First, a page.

Ecuadorian Indigenous organizations and government reach agreement to end national strike

Indigenous organizations and the government of President Guillermo Lasso reached consensus on the most substantial demands and agreed to continue discussing the pending ones and find a solution to them in the next 90 days

July 01, 2022 by Peoples Dispatch
Last day of the national strike in Ecuador. Photo: Alexander Crespo/ Nuestroamericano

After 18 days of nationwide social protests and roadblocks, the Ecuadorian Indigenous movement succeeded in persuading the conservative national government to make concessions on some of its neoliberal economic policies and halt the plan to overhaul the economy with support from the International Monetary Fund (IMF).

On Thursday, June 30, the representatives of Ecuadorian Indigenous organizations and the government of President Guillermo Lasso signed an agreement to end the national strike and advance the negotiation process to address the social demands raised by the organizations. The agreement was reached at a round of talks mediated by the Ecuadorian Episcopal Conference in the capital Quito on Thursday.

The dialogue process was attended by leaders of the key organizations behind the national strike –Leonidas Iza of the Confederation of Indigenous Nationalities of Ecuador (CONAIE); Gary Espinoza of the National Confederation of Peasant, Indigenous and Afro-descendant Organizations (FENOCIN); and Eustaquio Tuala of the Council of Indigenous Evangelical Peoples and Organizations of Ecuador (FEINE);– and Government Minister Francisco Jiménez.

Since June 13, hundreds of thousands of members of peasant, Indigenous and Afro-descendant communities had been mobilizing across the country, demanding that the Lasso government take action on 10 key points raised by the movements. These included the reduction and freezing of fuel prices; provision of employment opportunities and labor guarantees; putting an end to privatization of public companies; introduction of price control policies for essential products; allocation of greater budget for public education and health sectors; protection to people from banking and finance sectors; provision of fair prices for agricultural products; an end to drug trafficking, kidnappings and violence; bans on mining and oil exploitation activities in Indigenous territories and near water resources; and respect of the collective rights of Indigenous peoples and nationalities.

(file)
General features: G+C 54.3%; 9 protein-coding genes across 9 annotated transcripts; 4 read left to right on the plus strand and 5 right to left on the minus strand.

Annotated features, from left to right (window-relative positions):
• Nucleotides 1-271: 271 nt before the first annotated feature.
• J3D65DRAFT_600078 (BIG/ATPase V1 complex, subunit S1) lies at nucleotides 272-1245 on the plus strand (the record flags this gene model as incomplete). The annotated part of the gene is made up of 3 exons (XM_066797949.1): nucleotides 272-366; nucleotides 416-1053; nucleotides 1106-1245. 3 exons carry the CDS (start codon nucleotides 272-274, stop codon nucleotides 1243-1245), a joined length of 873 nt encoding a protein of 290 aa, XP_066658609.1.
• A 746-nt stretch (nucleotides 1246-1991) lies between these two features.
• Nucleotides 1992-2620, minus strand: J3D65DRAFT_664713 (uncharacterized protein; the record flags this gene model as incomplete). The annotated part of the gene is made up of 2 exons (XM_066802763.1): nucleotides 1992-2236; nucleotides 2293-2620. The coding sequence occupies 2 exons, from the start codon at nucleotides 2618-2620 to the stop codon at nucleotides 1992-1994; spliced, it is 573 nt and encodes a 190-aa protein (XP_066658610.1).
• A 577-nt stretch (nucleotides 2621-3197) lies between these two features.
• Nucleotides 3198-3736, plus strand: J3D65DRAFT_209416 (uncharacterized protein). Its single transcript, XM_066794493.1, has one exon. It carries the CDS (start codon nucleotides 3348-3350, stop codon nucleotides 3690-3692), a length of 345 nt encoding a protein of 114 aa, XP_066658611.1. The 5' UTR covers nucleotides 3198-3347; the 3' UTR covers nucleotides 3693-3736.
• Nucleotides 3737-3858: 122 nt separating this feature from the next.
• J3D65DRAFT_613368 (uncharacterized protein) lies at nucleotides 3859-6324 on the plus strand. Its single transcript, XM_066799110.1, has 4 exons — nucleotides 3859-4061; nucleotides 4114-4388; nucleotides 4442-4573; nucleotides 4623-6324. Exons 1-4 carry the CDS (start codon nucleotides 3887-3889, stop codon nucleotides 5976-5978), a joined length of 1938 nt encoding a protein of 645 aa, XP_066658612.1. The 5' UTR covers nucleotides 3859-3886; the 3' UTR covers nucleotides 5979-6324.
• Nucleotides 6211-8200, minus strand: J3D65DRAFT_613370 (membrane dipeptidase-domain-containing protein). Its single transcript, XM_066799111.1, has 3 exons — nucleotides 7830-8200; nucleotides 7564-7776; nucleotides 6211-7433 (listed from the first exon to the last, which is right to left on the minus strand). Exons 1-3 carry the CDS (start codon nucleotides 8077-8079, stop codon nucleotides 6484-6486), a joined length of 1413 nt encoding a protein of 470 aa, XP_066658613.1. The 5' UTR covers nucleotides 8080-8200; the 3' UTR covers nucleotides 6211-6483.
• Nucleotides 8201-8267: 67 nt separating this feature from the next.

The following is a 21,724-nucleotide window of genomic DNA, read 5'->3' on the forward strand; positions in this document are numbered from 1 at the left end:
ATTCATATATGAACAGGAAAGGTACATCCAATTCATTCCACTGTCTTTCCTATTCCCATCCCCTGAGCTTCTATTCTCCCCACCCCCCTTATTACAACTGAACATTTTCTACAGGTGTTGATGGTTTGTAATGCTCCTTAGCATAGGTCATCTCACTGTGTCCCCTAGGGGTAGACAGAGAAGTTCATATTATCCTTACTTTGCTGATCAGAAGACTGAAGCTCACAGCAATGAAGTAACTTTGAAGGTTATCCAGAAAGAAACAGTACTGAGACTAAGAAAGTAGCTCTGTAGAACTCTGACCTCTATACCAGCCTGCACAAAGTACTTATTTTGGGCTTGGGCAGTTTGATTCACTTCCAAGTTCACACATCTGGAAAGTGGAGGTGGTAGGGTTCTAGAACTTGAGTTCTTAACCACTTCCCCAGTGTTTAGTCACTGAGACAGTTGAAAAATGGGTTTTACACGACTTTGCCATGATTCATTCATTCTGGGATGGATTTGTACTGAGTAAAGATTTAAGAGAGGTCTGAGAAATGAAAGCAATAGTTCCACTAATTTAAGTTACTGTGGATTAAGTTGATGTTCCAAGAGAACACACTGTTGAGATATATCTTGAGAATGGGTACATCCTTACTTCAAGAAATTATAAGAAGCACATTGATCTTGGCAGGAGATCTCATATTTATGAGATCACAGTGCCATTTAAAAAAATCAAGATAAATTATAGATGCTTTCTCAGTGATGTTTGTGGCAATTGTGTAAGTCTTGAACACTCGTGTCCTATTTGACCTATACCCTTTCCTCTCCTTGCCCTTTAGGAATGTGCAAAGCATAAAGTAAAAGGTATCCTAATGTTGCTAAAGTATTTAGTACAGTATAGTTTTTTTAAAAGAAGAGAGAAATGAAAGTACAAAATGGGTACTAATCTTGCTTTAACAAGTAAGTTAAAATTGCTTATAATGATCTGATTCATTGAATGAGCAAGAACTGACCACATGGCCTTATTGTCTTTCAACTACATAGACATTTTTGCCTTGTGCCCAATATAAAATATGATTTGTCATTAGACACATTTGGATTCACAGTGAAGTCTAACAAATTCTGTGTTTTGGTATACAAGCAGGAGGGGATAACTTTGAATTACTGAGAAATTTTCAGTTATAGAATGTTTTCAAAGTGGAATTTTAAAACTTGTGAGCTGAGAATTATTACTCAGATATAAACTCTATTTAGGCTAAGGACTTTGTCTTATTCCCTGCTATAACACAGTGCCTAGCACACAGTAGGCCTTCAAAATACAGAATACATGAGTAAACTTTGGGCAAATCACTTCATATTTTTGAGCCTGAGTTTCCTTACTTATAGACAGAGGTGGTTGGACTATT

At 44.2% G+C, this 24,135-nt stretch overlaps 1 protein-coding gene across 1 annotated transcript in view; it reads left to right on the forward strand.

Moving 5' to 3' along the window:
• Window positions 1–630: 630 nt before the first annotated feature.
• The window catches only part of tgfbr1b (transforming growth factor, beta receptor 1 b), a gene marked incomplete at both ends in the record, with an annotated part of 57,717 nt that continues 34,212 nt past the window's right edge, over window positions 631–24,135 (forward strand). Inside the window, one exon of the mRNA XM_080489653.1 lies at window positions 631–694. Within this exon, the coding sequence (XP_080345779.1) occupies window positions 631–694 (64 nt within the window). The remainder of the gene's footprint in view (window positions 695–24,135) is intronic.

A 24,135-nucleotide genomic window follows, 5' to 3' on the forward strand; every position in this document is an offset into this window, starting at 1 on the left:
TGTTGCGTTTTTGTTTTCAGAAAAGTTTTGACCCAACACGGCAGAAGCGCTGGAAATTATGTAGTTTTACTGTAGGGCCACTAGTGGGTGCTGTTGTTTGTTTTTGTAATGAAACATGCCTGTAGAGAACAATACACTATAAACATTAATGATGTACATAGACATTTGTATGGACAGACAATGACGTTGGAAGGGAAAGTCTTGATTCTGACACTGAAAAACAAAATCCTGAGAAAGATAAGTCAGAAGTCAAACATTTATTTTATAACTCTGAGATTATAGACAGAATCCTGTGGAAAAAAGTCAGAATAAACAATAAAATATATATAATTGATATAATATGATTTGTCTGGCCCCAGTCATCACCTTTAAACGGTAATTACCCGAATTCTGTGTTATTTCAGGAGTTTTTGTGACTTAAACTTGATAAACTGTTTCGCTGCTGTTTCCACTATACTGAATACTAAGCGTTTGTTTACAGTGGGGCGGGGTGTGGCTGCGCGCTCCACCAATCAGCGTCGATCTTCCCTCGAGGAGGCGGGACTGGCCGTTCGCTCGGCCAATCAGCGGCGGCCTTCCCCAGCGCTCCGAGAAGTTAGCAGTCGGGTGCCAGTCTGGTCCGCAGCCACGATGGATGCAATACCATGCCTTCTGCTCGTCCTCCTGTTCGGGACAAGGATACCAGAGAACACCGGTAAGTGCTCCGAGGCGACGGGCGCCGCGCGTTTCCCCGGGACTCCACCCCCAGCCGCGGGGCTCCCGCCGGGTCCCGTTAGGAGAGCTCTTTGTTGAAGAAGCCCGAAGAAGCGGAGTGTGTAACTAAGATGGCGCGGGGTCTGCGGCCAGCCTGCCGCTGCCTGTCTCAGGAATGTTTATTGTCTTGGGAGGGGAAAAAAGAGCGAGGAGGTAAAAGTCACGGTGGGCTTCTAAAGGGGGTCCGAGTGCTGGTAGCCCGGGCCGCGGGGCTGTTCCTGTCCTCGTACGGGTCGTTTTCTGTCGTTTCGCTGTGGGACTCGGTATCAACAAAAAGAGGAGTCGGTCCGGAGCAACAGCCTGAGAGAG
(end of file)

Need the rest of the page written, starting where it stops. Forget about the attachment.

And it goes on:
In addition to the achievements made during previous negotiations, yesterday, the organizations advanced in convincing the government to reduce petrol and diesel prices by another 5 cents a gallon. As a result of this decision, the price of extra gasoline dropped from USD 2.45 to USD 2.40 per gallon while diesel went down from USD 1.80 to USD 1.75 per gallon. They also succeeded in swaying the government to declare the health system in an emergency, establish that all governors must intensify control operations to prevent and eradicate price speculation, promulgate compensatory public policies for the rural and urban sectors, reform decree 151 to control mining activity in protected areas and near water sources, and repeal the recently redeclared state of emergency.

Following the signing of the agreement, the representatives of the Indigenous organizations announced the suspension of the national strike, thanked the people for their struggle, and called on them to gradually return to their respective territories. Meanwhile, after hearing the news, hundreds of people, who had gathered outside the Episcopal Conference, celebrated the victory of their social struggle.

“Only the struggle has allowed us to win rights! We have obtained results in the 10-point national agenda, we have achieved measures to alleviate the economic, health and education situation of vulnerable families in the countryside and cities, we have achieved decrees to defend life,” celebrated CONAIE in a tweet.

Meanwhile, CONAIE’s President Iza, during his speech following the signing of agreements, acknowledged that the movement did not achieve everything it wanted, but pointed to “significant gains.” He vowed to continue working for the unity and benefit of the working class. He rejected the accusations of terrorism against the demonstrators by the Presideny and added that “the issue of criminalization will remain under the good faith, the good will of the national government…We will always fight for independence of functions.”

He requested the authorities to refrain from criminalizing those who took part in the protests. “Let’s discuss this at the table, a table of justice so that the social struggle is not really criminalized in this country…National Government, enough of stigmatizing and racializing social fighters for social causes. Enough of calling us terrorists,” he said.